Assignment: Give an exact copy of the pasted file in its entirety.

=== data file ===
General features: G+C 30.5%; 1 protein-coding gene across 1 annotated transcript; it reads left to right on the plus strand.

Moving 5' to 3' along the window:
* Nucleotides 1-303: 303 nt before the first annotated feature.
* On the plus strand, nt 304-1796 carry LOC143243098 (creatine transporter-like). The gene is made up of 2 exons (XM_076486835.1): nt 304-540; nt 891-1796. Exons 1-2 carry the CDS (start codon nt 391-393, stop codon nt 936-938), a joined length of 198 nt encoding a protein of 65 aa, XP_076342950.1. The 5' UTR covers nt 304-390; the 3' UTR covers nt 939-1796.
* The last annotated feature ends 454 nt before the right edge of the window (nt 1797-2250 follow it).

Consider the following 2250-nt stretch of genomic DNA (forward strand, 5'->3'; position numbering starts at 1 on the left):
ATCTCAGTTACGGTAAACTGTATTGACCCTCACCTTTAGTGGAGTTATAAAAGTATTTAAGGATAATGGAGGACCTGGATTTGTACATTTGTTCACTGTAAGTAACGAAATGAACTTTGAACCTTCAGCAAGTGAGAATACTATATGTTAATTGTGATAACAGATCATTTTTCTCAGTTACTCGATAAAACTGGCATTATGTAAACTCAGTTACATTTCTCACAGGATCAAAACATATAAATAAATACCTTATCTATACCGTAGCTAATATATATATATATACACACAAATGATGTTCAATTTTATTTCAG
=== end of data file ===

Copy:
General features: G+C 30.5%; 1 protein-coding gene across 1 annotated transcript; it reads left to right on the plus strand.

Moving 5' to 3' along the window:
* Nucleotides 1-303: 303 nt before the first annotated feature.
* On the plus strand, nt 304-1796 carry LOC143243098 (creatine transporter-like). The gene is made up of 2 exons (XM_076486835.1): nt 304-540; nt 891-1796. Exons 1-2 carry the CDS (start codon nt 391-393, stop codon nt 936-938), a joined length of 198 nt encoding a protein of 65 aa, XP_076342950.1. The 5' UTR covers nt 304-390; the 3' UTR covers nt 939-1796.
* The last annotated feature ends 454 nt before the right edge of the window (nt 1797-2250 follow it).

Consider the following 2250-nt stretch of genomic DNA (forward strand, 5'->3'; position numbering starts at 1 on the left):
ATCTCAGTTACGGTAAACTGTATTGACCCTCACCTTTAGTGGAGTTATAAAAGTATTTAAGGATAATGGAGGACCTGGATTTGTACATTTGTTCACTGTAAGTAACGAAATGAACTTTGAACCTTCAGCAAGTGAGAATACTATATGTTAATTGTGATAACAGATCATTTTTCTCAGTTACTCGATAAAACTGGCATTATGTAAACTCAGTTACATTTCTCACAGGATCAAAACATATAAATAAATACCTTATCTATACCGTAGCTAATATATATATATATACACACAAATGATGTTCAATTTTATTTCAG